Double Trouble: An Anthology of Two-Fisted Team-Ups, edited by Jonathan Maberry & Keith R.A. DeCandido, presented by the International Association of Media Tie-in Writers, is now funding on Kickstarter. The anthology features more than a dozen great tie-in writers teaming classic characters up. We’ve already done interviews with Rigel Ailur (teaming Annie Oakley up with Marian of Sherwood) and Greg Cox (mashing The Brain that Wouldn’t Die up with Night of the Living Dead).
Here’s an interview with James Reasoner, who is pairing two pulp magazine characters: Stinger Seave, a hard-boiled trading ship captain from Action Stories, and Dan Fowler, a hard-nosed federal agent from G-Man magazine.
James Reasoner is a writer from Texas who has been spinning yarns for almost half a century.
What led you to choose the characters you’re using for your Double Trouble story?
As a long-time pulp fan (really long time, sixty years or thereabouts), I wanted to use pulp characters in my story. Even though I love Westerns and have done more in that genre than any other in my career, I wanted to tackle something different in this story. I wanted to use a character whose adventures I’d read and enjoyed but had never written before. The one who came to mind was Dan Fowler, ace FBI agent who starred in the lead novels in the pulp G-Men for many years. The plot I developed involved the FBI’s pursuit of a spy across the Pacific, and that put me in mind of Stinger Seave, a hardboiled, fast-shooting trading ship captain who was featured in a handful of stories in the pulp Action Stories that I happened to have read recently. The Stinger was a perfect fit for the plot. So I had a fairly well-known character and a very obscure one, and that seemed like a good mix to me.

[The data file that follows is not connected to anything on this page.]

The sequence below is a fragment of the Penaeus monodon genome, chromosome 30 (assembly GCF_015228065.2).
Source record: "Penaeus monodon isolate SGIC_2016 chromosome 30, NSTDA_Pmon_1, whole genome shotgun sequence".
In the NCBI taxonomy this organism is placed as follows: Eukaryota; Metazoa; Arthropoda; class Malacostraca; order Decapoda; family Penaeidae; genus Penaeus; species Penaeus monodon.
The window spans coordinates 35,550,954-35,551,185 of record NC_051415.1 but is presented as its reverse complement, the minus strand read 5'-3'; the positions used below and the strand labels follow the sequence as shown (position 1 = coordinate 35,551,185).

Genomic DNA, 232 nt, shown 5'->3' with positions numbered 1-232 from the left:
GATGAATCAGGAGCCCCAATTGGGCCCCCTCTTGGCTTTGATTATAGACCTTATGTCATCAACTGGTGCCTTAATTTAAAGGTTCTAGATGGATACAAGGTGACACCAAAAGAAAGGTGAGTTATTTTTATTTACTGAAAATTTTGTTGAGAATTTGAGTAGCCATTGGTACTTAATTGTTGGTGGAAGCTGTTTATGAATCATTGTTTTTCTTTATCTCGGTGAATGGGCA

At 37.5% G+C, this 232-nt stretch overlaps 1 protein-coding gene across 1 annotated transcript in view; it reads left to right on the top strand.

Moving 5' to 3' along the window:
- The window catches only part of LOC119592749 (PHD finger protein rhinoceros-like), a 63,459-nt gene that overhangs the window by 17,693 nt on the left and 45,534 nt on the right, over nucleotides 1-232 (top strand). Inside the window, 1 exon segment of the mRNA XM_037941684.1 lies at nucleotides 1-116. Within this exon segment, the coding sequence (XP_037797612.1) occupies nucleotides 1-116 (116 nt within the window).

What do you enjoy most about writing tie-in fiction?
Most of my career has been spent writing about characters and situations and settings created by other authors, starting with the Mike Shayne stories in Mike Shayne Mystery Magazine more than forty years ago. I’ve been lucky enough to write about characters I really enjoyed as a reader. I mean, the Lone Ranger was probably my first hero! But I remember checking out Mike Shayne novels from the bookmobile when I was a kid, and buying old copies of the Dell mapback editions of his novels in the Sixties, and listening to reruns of the Green Hornet radio show late at night when I was in the fifth grade, and watching Kolchak, the Night Stalker on TV when the series was new, and . . . Well, you get the idea. It’s fun.
What’s your favorite licensed universe that you’ve written in during your career as a tie-in writer?
It would have to be the Lone Ranger because, as I mentioned above, my memories of that character go as far back as I can remember.
What do you have that’s now out or coming out soon?
I don’t have much published under my own name these days, but I have a very pulpish Western novelette called “Bullet Trap for the Stagecoach Queen” coming out in Over Western Trails, an anthology published by the organization Western Fictioneers later this year. It’s a sequel to “Gun-Brand of the Stagecoach Queen”, which came out in another WF anthology a couple of years ago. As you can probably tell by the titles, I like to think I could have sold these yarns to Lariat Story Magazine if I’d been around and writing back in the Forties and Fifties . . .
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